Every kidnapping is a tragedy, but most involve people unfamiliar to the public. Occasionally, though, there are celebrity kidnappings on par with the Lindbergh baby and Patricia Hearst. Here are a few such crimes.
Famous people haven't been the only targets of high-profile kidnappings; well-known animals aren't safe, either. Shergar was a dominant racehorse that won European Horse of the Year in 1981, the same year in which he won the prestigious Epsom Derby by a jaw-dropping 10 lengths. After he retired from racing and went out to stud, though, things got a little weird.
One morning in February 1983, a car rolled up outside the stallion's stable in County Kildare, Ireland. Six masked men jumped out and stuck guns in Shergar's handlers' faces. The group of men, some toting submachine guns, forced Shergar into a horse trailer and drove off. Cleverly, the kidnappers carried out the horse heist on the biggest livestock-trading day in Ireland, so it didn't look at all unusual for them to be hauling a horse trailer around.
The kidnappers called in hefty ransom demands, which only made sense given Shergar's 80,000-pound stud fee. The horse's ownership group didn't want to pay, though, since they felt forking over a ransom would only encourage future horse-nappings. After four days, the kidnappers quit calling, and despite a massive door-to-door hunt throughout Ireland no one ever saw Shergar again. The kidnappers have also eluded the police, although most observers agree that the IRA likely stole the horse and hoped to spend a five-million-pound ransom on guns.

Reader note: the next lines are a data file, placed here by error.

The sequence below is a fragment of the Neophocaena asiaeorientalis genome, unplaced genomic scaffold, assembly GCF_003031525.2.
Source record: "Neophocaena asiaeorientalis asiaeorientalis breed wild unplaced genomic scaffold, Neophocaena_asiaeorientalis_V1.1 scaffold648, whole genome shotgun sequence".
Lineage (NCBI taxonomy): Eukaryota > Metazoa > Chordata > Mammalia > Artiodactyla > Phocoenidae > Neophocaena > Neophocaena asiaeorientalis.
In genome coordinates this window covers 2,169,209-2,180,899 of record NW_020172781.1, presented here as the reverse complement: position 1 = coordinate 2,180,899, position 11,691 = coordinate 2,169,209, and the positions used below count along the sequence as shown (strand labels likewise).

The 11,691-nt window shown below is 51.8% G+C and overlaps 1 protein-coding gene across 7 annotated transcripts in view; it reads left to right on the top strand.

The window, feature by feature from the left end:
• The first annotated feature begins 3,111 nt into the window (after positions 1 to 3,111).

2. Ruben Omar Romano
Professional athletes and their families are particularly high-profile kidnapping targets in poorer areas of the world. Ruben Omar Romano found out the hard way. Romano, a gifted midfielder who later became an embattled journeyman coach, was coaching Cruz Azul in Mexico when kidnappers dragged him into a car outside of the team's practice facility in July 2005.
Romano remained hostage in a dingy house in a low-rent district of Mexico City until September, when Mexico's Federal Investigative Agency rescued him and captured the kidnappers. Romano, for his part, took the whole ordeal in stride, saying, "The treatment was not bad. I'm not complaining. I was not mistreated."
His team wasn't quite as humane as the kidnappers, though. When Cruz Azul struggled upon Romano's return, the team gave him a pink slip in December after just 11 matches.
3. John Paul Getty III
Getty, the grandson of American oil tycoon John Paul Getty, spent a lot of time in Italy, where his father looked after the Italian parts of the family's oil interests. In 1973, the 17-year-old Getty was kidnapped and held for ransom. The elder Getty balked at paying the kidnappers, so they borrowed a tactic from Calabrian bandits of days gone by: they cut off Getty III's ear and mailed it to a newspaper in Rome, then sent photos of the boy missing his ear.